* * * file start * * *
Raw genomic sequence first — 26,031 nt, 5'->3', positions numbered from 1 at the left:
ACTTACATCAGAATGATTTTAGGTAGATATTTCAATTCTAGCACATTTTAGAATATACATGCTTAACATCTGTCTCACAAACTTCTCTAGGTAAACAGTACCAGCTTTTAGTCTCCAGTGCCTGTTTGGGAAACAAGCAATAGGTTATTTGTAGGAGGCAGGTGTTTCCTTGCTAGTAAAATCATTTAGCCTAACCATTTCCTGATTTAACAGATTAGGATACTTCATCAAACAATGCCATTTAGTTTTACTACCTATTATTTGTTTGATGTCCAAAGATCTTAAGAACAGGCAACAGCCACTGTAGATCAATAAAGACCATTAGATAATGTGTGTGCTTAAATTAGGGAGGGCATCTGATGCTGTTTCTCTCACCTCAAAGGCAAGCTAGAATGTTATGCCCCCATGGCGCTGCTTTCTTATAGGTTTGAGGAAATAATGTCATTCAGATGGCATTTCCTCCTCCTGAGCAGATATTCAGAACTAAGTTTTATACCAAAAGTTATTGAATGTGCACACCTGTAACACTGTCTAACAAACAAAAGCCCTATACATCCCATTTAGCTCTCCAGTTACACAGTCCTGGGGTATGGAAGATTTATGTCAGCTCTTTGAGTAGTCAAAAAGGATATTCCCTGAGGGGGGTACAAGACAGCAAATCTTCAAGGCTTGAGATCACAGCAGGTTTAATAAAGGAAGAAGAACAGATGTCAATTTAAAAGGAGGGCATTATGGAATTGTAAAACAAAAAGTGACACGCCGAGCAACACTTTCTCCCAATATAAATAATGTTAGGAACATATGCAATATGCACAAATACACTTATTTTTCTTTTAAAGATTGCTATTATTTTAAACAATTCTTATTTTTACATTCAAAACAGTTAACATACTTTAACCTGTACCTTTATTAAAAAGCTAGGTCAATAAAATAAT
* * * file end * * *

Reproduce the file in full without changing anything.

Raw genomic sequence first — 26,031 nt, 5'->3', positions numbered from 1 at the left:
ACTTACATCAGAATGATTTTAGGTAGATATTTCAATTCTAGCACATTTTAGAATATACATGCTTAACATCTGTCTCACAAACTTCTCTAGGTAAACAGTACCAGCTTTTAGTCTCCAGTGCCTGTTTGGGAAACAAGCAATAGGTTATTTGTAGGAGGCAGGTGTTTCCTTGCTAGTAAAATCATTTAGCCTAACCATTTCCTGATTTAACAGATTAGGATACTTCATCAAACAATGCCATTTAGTTTTACTACCTATTATTTGTTTGATGTCCAAAGATCTTAAGAACAGGCAACAGCCACTGTAGATCAATAAAGACCATTAGATAATGTGTGTGCTTAAATTAGGGAGGGCATCTGATGCTGTTTCTCTCACCTCAAAGGCAAGCTAGAATGTTATGCCCCCATGGCGCTGCTTTCTTATAGGTTTGAGGAAATAATGTCATTCAGATGGCATTTCCTCCTCCTGAGCAGATATTCAGAACTAAGTTTTATACCAAAAGTTATTGAATGTGCACACCTGTAACACTGTCTAACAAACAAAAGCCCTATACATCCCATTTAGCTCTCCAGTTACACAGTCCTGGGGTATGGAAGATTTATGTCAGCTCTTTGAGTAGTCAAAAAGGATATTCCCTGAGGGGGGTACAAGACAGCAAATCTTCAAGGCTTGAGATCACAGCAGGTTTAATAAAGGAAGAAGAACAGATGTCAATTTAAAAGGAGGGCATTATGGAATTGTAAAACAAAAAGTGACACGCCGAGCAACACTTTCTCCCAATATAAATAATGTTAGGAACATATGCAATATGCACAAATACACTTATTTTTCTTTTAAAGATTGCTATTATTTTAAACAATTCTTATTTTTACATTCAAAACAGTTAACATACTTTAACCTGTACCTTTATTAAAAAGCTAGGTCAATAAAATAAT